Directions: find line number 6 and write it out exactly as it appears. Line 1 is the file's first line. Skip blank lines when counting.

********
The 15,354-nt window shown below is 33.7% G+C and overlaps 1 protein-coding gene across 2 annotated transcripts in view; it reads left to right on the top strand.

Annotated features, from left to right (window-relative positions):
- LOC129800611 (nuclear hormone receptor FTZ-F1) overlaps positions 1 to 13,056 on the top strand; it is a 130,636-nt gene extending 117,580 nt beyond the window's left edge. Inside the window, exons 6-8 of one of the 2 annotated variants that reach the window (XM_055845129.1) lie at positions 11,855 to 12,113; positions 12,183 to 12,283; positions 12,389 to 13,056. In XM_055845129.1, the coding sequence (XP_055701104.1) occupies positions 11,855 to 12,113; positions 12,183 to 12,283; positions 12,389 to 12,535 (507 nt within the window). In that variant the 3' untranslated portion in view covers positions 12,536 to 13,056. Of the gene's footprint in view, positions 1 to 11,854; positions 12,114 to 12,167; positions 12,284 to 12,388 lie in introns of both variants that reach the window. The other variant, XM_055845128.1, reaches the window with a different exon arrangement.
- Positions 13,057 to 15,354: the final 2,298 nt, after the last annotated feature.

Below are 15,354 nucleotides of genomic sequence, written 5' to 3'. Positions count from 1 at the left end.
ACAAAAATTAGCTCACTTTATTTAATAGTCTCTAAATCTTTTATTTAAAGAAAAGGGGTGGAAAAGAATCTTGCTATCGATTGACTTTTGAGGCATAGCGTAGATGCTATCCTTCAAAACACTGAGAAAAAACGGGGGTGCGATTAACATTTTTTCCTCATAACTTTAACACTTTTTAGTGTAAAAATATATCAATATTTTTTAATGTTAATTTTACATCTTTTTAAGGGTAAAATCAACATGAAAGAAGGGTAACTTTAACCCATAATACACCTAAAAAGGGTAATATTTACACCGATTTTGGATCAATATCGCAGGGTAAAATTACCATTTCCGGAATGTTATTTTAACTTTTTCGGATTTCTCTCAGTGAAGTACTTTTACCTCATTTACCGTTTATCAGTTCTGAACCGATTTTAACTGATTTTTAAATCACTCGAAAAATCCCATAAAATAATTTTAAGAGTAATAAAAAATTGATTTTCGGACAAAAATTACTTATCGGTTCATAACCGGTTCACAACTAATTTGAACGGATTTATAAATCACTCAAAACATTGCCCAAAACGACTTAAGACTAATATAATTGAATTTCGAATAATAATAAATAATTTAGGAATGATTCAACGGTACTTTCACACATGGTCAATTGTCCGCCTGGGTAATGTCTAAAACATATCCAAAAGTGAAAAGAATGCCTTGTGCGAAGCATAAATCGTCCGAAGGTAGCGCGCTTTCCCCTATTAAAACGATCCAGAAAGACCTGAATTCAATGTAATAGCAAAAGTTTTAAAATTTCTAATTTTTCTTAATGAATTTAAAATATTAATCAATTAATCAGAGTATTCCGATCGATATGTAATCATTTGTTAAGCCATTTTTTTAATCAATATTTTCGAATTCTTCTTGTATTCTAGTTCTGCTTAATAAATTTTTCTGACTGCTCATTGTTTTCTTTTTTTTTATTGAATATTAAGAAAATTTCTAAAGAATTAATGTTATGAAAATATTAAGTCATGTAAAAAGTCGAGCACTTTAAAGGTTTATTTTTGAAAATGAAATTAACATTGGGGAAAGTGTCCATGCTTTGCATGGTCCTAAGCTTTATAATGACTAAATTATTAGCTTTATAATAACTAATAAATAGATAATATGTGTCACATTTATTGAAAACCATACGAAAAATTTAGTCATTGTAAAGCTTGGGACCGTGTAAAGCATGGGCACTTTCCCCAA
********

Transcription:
ACAAAAATTAGCTCACTTTATTTAATAGTCTCTAAATCTTTTATTTAAAGAAAAGGGGTGGAAAAGAATCTTGCTATCGATTGACTTTTGAGGCATAGCGTAGATGCTATCCTTCAAAACACTGAGAAAAAACGGGGGTGCGATTAACATTTTTTCCTCATAACTTTAACACTTTTTAGTGTAAAAATATATCAATATTTTTTAATGTTAATTTTACATCTTTTTAAGGGTAAAATCAACATGAAAGAAGGGTAACTTTAACCCATAATACACCTAAAAAGGGTAATATTTACACCGATTTTGGATCAATATCGCAGGGTAAAATTACCATTTCCGGAATGTTATTTTAACTTTTTCGGATTTCTCTCAGTGAAGTACTTTTACCTCATTTACCGTTTATCAGTTCTGAACCGATTTTAACTGATTTTTAAATCACTCGAAAAATCCCATAAAATAATTTTAAGAGTAATAAAAAATTGATTTTCGGACAAAAATTACTTATCGGTTCATAACCGGTTCACAACTAATTTGAACGGATTTATAAATCACTCAAAACATTGCCCAAAACGACTTAAGACTAATATAATTGAATTTCGAATAATAATAAATAATTTAGGAATGATTCAACGGTACTTTCACACATGGTCAATTGTCCGCCTGGGTAATGTCTAAAACATATCCAAAAGTGAAAAGAATGCCTTGTGCGAAGCATAAATCGTCCGAAGGTAGCGCGCTTTCCCCTATTAAAACGATCCAGAAAGACCTGAATTCAATGTAATAGCAAAAGTTTTAAAATTTCTAATTTTTCTTAATGAATTTAAAATATTAATCAATTAATCAGAGTATTCCGATCGATATGTAATCATTTGTTAAGCCATTTTTTTAATCAATATTTTCGAATTCTTCTTGTATTCTAGTTCTGCTTAATAAATTTTTCTGACTGCTCATTGTTTTCTTTTTTTTTATTGAATATTAAGAAAATTTCTAAAGAATTAATGTTATGAAAATATTAAGTCATGTAAAAAGTCGAGCACTTTAAAGGTTTATTTTTGAAAATGAAATTAACATTGGGGAAAGTGTCCATGCTTTGCATGGTCCTAAGCTTTATAATGACTAAATTATTAGCTTTATAATAACTAATAAATAGATAATATGTGTCACATTTATTGAAAACCATACGAAAAATTTAGTCATTGTAAAGCTTGGGACCGTGTAAAGCATGGGCACTTTCCCCAA